"Figures 047 The Lord Appears to Moses in a Burning Bush" by illustrators of the 1728 Figures de la Bible, Gerard Hoet (1648–1733) and others, published by P. de Hondt in The Hague in 1728 - http://www.mythfolklore.net/lahaye/047/LaHaye1728Figures047ExodIII2-10BurningBush.jpg. Licensed under Public Domain via Wikimedia Commons
"Foster Bible Pictures 0060-1 Moses Sees a Fire Burning in a Bush" by Illustrators of the 1897 Bible Pictures and What They Teach Us by Charles Foster - http://associate.com/photos/Bible-Pictures--1897-W-A-Foster/page-0060-1.jpg. Licensed under Public Domain via Wikimedia Commons
"Holman Moses and the Burning Bush" by illustrators of the 1890 Holman Bible - http://thebiblerevival.com/clipart/1890holmanbible/bw/mosesandtheburningbush.jpg. Licensed under Public Domain via Wikimedia Commons
"Moses Pluchart" by Eugène Pluchart - http://www.jesuswalk.com/names-god/3_eternal.htm. Licensed under Public Domain via Commons
Schivelbusch, Wolfgang, “Night Life,” in Clarke, David B., Doel, Marcus A., Housiaux, Kate M.L. (ed.) The Consumption Reader (London & NY: Routledge, 2003), p. 87.
In the seventeenth century the two frontiers of the night — previously terra incognita — were discovered and thrown open as once. The police conquered and controlled the night by installing street lighting. Simultaneously with this lighting of order, a lighting of festivity developed in teh form of baroque festival so flight and firework displays. ‘There is no more brilliant spectacle, and none that is more populate at public celebrations’, wrote Michel de Pure in his Idée des Spectacles Anciens et Nouveaux (1688). ‘In almost all nations it saves to express joy at a great victory.’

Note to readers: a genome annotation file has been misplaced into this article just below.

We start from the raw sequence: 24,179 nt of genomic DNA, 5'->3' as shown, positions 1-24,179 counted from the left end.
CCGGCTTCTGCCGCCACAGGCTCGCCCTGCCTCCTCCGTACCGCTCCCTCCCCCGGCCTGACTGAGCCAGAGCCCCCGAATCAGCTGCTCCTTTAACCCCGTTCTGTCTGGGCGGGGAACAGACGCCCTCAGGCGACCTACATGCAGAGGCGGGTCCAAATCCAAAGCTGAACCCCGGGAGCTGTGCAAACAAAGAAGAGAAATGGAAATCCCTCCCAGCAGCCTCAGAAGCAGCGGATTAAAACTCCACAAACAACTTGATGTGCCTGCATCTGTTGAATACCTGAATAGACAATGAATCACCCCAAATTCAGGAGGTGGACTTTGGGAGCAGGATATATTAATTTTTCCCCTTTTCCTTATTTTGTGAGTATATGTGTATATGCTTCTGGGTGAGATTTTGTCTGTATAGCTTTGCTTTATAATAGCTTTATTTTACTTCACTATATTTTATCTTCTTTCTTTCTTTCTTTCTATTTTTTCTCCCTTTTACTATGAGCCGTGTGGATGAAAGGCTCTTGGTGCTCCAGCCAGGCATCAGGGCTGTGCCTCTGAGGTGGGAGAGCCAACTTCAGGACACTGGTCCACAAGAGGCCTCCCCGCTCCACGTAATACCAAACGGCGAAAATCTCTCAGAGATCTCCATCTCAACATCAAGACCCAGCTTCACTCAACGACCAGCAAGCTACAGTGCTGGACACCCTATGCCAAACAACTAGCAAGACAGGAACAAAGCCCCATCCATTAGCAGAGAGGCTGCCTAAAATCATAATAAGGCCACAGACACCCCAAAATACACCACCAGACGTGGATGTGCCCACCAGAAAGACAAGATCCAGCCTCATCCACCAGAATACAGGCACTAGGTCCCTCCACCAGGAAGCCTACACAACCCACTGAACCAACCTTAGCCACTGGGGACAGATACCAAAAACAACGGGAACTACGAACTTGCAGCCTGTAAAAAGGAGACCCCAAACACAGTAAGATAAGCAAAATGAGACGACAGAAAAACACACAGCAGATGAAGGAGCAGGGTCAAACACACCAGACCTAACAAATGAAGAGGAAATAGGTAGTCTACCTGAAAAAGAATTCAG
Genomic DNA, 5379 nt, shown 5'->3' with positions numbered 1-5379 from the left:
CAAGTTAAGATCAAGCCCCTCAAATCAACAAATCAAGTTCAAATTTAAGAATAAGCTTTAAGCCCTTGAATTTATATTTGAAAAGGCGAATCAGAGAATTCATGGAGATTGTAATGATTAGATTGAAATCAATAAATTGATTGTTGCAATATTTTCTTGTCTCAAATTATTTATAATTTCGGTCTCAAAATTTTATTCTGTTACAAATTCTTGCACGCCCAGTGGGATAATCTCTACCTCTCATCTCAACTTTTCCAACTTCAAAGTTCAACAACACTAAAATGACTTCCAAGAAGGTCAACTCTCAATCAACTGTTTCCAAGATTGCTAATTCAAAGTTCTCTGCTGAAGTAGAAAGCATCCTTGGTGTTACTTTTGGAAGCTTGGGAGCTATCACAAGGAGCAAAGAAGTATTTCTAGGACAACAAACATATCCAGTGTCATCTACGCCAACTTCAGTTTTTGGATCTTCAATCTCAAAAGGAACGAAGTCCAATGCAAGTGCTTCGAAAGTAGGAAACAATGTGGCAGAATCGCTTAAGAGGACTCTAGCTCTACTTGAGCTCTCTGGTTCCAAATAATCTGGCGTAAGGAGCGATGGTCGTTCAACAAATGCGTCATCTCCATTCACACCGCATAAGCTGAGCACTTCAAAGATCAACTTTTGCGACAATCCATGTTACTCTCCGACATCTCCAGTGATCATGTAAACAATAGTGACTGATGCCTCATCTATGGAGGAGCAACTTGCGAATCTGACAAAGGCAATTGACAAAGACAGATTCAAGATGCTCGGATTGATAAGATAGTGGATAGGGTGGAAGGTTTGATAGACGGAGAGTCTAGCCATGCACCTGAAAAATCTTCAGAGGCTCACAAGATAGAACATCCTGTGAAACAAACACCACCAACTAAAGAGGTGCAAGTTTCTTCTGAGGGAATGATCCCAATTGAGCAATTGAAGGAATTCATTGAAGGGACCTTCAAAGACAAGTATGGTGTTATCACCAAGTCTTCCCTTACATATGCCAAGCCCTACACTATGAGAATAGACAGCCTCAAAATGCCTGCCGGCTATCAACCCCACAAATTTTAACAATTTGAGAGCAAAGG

Using fire to express joy is an ancient custom. In its oldest form , it was a bonfire — usually a pyre that burned itself out in a wild blaze of light. Here fire, destruction and illumination merged to create an engulfing and complex experience that far exceeded that of simple brightness. The archaic bonfire could be described as a saturnalian version of the hearth fire: an outpouring of ecstasy as everyday restraints were suddenly lifted. Festive illuminations and fireworks replaced the bonfire, cultivating, ordering and disciplining its wild power. Thousands of candles and fireworks formed precisely calculated geometric patterns, a glowing transcription of court ceremonial into light, executed by a fireworks’ master to display the brilliance of his sovereign’s rule. None the less, these displays retained some of the pyromaniacal satisfactions of the original bonfire, so much so that in seventeenth-century France they were still known by the same name: Feux de Joy. After all, they consisted of balls of fire, showers of sparks and wonderfully exploding rockets — in short, a continuously changing spectacle of blazing light, just like a bonfire. Even when illuminations and fireworks had become aestheticised, the primeval power of fire would sometimes flare up in an unintended firework display. (87)